GR: And one quick follow up on that. You know, you alluded to this, but one of the big political storms that came out of all this had to do with the reporting of COVID deaths in the nursing homes.

MD: Yep.

GR: And I think the general impression is that, you know, those were underreported in some way. Explain that, I know that's a complicated one, but if you could explain it briefly.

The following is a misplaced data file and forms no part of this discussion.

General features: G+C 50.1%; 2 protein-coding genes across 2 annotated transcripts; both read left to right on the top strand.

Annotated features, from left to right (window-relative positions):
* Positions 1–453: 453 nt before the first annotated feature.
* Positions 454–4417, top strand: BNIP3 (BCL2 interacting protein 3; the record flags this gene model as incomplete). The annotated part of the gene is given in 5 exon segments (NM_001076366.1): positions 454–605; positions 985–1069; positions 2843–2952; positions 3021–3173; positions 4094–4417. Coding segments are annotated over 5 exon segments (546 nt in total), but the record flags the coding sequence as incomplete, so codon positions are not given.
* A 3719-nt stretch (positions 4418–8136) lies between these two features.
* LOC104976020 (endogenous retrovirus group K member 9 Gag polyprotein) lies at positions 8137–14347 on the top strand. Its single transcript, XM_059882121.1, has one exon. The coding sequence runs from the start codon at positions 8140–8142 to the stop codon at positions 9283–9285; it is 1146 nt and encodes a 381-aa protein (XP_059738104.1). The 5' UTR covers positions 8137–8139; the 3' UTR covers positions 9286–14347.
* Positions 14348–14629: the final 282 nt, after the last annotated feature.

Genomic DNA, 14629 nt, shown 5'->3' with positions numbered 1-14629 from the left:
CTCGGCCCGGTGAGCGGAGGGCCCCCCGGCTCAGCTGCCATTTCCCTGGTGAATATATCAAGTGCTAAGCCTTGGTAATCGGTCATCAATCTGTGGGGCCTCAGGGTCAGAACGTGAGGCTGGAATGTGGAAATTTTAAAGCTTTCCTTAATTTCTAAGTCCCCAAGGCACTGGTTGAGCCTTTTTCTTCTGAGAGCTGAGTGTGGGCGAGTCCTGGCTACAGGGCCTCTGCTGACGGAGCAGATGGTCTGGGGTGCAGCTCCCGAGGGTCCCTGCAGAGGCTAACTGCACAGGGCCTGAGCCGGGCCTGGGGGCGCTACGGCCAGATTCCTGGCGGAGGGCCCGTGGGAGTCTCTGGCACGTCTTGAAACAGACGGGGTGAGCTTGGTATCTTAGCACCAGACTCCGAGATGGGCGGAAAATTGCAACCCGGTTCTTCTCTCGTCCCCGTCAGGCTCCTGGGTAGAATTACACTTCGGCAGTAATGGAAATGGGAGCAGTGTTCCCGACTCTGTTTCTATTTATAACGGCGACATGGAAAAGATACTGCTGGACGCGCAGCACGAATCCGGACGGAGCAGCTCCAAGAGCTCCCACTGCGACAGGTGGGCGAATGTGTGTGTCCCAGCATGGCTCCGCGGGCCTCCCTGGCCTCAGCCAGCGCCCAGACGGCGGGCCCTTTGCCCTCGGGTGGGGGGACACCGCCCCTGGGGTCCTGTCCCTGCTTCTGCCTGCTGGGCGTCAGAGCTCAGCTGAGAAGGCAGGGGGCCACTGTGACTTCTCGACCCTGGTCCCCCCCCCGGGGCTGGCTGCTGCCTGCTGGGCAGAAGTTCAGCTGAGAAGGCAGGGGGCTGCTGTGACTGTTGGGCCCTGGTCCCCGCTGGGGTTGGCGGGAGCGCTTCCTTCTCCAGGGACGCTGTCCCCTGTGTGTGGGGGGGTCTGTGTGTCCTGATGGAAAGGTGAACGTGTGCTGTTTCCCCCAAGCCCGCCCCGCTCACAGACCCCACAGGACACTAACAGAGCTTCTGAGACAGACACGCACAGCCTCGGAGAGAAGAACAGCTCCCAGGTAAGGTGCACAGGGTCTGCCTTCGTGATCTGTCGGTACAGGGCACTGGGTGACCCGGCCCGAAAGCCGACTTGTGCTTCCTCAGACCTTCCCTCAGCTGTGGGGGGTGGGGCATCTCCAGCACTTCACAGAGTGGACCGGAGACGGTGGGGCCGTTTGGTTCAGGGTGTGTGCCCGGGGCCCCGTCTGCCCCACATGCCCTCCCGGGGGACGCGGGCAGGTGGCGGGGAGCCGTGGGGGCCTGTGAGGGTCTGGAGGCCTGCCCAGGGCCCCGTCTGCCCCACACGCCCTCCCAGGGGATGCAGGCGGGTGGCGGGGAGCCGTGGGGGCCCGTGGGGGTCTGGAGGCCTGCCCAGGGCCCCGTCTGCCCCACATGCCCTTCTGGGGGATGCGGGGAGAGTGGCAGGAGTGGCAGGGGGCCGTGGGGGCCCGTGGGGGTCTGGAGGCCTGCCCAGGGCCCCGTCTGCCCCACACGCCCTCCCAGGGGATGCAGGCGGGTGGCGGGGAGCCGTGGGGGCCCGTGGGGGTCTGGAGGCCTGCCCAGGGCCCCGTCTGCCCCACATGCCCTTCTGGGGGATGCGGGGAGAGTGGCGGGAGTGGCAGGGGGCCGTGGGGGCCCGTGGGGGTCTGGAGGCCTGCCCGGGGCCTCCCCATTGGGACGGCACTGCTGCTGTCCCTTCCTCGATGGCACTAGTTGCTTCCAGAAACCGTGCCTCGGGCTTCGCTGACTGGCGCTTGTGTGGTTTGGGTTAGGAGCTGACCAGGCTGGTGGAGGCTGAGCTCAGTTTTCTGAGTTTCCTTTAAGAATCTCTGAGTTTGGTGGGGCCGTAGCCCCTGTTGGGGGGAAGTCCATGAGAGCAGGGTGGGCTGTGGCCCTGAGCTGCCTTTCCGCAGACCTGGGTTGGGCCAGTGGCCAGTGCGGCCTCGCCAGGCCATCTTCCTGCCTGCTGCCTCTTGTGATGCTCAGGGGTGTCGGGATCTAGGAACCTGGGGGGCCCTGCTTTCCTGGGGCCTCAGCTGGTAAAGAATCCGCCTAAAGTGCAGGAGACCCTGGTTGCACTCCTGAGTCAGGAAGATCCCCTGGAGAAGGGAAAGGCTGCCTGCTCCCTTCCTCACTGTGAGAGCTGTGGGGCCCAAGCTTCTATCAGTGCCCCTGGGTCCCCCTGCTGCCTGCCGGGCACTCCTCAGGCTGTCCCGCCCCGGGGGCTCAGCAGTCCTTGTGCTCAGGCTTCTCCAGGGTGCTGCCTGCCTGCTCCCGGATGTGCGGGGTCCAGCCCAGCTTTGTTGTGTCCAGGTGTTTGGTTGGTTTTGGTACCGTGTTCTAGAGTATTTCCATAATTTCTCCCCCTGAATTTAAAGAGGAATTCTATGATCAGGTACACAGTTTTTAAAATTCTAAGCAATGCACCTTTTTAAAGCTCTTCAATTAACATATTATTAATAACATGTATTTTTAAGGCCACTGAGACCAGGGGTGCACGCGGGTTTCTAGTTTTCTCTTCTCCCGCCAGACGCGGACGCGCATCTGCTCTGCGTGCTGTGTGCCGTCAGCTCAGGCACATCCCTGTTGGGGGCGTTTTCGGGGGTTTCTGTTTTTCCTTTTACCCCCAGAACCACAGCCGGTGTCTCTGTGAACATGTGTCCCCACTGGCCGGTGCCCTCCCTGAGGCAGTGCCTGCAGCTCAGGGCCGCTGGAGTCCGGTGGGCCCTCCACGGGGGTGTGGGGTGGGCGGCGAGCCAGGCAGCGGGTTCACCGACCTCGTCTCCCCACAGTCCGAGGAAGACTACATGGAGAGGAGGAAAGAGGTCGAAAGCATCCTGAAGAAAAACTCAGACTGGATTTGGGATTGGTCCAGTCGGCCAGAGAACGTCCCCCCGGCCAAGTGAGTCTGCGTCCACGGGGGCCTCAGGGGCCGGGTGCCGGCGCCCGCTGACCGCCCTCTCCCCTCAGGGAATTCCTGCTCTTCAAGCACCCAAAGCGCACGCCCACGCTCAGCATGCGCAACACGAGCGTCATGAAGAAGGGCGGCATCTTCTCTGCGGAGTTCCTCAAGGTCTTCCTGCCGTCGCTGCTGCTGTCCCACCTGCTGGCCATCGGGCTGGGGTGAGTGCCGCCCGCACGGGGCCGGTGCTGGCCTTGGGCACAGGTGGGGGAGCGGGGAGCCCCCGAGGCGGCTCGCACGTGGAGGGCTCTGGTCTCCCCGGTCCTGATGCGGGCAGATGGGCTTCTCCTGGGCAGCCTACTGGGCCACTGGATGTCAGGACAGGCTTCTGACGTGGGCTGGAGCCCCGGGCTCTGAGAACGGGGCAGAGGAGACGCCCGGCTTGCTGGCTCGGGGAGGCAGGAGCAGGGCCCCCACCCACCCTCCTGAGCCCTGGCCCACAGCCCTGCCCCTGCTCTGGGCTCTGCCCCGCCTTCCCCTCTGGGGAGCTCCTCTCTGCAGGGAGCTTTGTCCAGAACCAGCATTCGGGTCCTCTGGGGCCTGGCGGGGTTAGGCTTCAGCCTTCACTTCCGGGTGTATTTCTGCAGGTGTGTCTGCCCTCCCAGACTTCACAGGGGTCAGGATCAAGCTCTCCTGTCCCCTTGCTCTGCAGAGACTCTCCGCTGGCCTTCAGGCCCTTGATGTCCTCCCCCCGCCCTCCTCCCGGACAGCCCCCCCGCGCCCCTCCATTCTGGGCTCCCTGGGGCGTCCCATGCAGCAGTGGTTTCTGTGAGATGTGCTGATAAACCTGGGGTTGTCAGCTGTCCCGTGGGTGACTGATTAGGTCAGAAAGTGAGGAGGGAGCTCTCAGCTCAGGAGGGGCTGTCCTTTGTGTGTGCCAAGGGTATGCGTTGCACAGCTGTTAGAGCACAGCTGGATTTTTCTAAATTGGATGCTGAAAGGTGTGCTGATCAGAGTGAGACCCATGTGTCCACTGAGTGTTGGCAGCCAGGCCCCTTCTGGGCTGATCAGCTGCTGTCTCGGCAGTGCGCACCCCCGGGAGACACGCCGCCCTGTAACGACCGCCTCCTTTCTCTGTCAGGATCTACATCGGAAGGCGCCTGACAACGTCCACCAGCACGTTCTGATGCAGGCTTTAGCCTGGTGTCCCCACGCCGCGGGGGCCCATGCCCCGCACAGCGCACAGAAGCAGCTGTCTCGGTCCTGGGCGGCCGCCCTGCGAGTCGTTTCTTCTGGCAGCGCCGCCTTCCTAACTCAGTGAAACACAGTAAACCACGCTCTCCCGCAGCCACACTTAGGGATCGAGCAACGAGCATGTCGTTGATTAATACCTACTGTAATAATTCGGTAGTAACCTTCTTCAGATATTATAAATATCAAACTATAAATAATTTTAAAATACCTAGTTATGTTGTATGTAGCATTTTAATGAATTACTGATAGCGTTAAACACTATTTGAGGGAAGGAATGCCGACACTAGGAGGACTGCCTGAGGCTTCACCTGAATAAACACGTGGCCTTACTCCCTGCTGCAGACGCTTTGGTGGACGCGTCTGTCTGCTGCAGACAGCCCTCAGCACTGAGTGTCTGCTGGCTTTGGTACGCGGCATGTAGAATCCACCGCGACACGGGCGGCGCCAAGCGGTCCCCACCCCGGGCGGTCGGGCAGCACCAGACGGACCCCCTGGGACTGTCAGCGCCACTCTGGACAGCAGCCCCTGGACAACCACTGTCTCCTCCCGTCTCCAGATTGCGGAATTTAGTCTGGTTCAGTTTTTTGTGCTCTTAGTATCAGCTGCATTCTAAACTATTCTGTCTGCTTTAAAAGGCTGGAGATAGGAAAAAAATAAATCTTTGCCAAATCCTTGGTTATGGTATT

MD: I’ll try to do it quickly, and I write about it in the book. When we originally started reporting deaths in March of 2020 it was done for one reason, for simplicity. Anyone, you know, every day, at the end of the day, every hospital in the state reported into state government the number of number of COVID deaths and every nursing home reported in the number of nursing home deaths. And they did it based on their patient population where they were. So the nursing home said, three people in my nursing home died today. The hospital said we had five people in the hospital that died today. And then in the middle of April, end of April of 2020, the press started asking a different question, which was, what if you were a nursing home patient who left the nursing home, went to the hospital and died in the hospital? That person like, how many of those people died? And so then I write in the book, we went back and did this retrospective, we issued up to a dozen surveys to the nursing homes who, by the way, at the time were dealing with COVID and were completely overwhelmed and asked them all these retrospective questions. And then they start reporting in all of these numbers that were clearly wrong. Some nursing homes were reporting deaths going back to December of 2019 before COVID was even here. Some nursing homes were reporting anticipated death dates in the future. Some nursing homes said every single patient that left here, we believe died of COVID, whether we know it or not. And so it was a forensic nightmare, which then and fast forward to August of 2020 we underwent this audit and then ended up releasing the numbers in January. But that was where the controversy came from. And that's another thing we're looking back on it, had we known that that number was going to become a political football, in March of 2020 when we were standing in the war room we would have just said, have nursing homes report the people that leave there and confirm with the hospitals that they died and we can report that subset earlier. But that was another one of those, it almost felt like manufactured controversies, but it took real life pain and sort of weaponized it and it turned into the scandal that spiraled out of control.